Image by Petr Kratochvil
Woah! The so-called alt-right ain’t so alt anymore is it? I can’t turn on my computer or television or radio without being blindsided by the sudden surfacing of a Steve Bannon or a Richard Spencer. It’s like I open my closet and a klansman leaps out and says “boo,” like a pointy-headed ghost.
They’re marching triumphantly in the streets. They’re celebrating like they won the World Series. And they’re invading Washington. But then again, why should should I be shocked and surprised that they seem to be all over the place?
Last summer I vacationed in eastern Tennessee near the Smoky Mountains. Every day we drove through a sleepy valley. The valley was full of churches. It seemed as if there was a church for every 4.8 valley residents. Outside one was a banner that read JESUS 24/7 & 365. (So I guess that means that every leap year on February 29, Jesus gets a hard-earned day off. He must really look forward to that.)
In this valley, every day we drove past a small house that looked kind of like a log cabin that had a picture window and a porch. And in the front of the porch, hanging down on proud display, was a Confederate flag. It was so big, I bet if you looked out of the picture window from inside the house all you would see would be the back of a Confederate flag with sunlight seeping through.
The sight of that flag really stunned me—kind of the way I’m stunned by the sight of those venomous, Bannonesque creatures slithering out into the sunlight. I’ve always considered myself to be a worldly guy. No, I haven’t water skied with the Pope or wrestled polar bears in the Antarctic, if that’s what being worldly means. But I’ve shaken hands with Fidel Castro and Marie Osmond. I’ve seen the Northern Lights and ocean sunsets. And of course I’ve seen lots of Confederate flags before. I’ve seen them on mudflaps. I’ve seen folks with Confederate flag patches sewn on their clothes.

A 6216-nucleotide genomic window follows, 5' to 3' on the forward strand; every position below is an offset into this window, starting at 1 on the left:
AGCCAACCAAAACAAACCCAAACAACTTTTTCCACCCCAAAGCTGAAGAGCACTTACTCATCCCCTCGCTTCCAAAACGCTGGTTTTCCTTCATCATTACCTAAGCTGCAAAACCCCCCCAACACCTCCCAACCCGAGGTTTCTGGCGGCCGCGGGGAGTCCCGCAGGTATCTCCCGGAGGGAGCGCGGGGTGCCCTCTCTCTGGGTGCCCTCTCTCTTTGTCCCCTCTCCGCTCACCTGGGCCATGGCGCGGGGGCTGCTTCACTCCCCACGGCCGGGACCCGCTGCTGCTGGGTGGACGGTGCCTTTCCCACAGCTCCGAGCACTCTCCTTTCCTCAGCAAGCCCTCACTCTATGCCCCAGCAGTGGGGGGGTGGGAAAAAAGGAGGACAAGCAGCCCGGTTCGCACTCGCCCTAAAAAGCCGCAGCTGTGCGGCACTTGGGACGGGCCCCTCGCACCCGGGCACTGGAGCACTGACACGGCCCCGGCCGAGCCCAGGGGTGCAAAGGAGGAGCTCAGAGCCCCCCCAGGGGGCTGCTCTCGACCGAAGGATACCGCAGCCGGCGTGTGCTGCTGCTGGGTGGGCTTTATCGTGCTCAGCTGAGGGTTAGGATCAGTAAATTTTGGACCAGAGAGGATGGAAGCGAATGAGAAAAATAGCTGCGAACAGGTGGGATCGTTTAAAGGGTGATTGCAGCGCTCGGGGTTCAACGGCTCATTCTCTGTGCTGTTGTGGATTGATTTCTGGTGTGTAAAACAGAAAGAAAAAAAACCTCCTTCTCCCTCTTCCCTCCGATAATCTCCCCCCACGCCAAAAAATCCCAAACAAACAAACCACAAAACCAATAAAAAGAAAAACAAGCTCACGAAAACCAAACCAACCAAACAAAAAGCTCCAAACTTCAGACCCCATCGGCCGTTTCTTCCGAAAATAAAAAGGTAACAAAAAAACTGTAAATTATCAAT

How this one disturbed me made me think at first that maybe I wasn’t so worldly after all. This flag isn’t just decoration, it’s a declaration of values—white supremacist values.
But hold on a minute, I then thought. Why should I be shocked?
This was nothing new. I’d seen this type of racism before. I thought about where I grew up, on the all-white southwest side of Chicago.
I never saw a Confederate flag flying there, but I heard kids gleefully sing a derogatory song about “coons.” There was clause in my parents’ mortgage prohibiting them from selling their house to anyone who wasn’t white.
So maybe I shouldn’t be shocked by all the rampant ugliness I’m seeing these days. Maybe I should only be shocked that I wasn’t this shocked by it a long time ago.
Mike Ervin is a writer and disability rights activist living in Chicago. He blogs at Smart Ass Cripple, "expressing pain through sarcasm since 2010."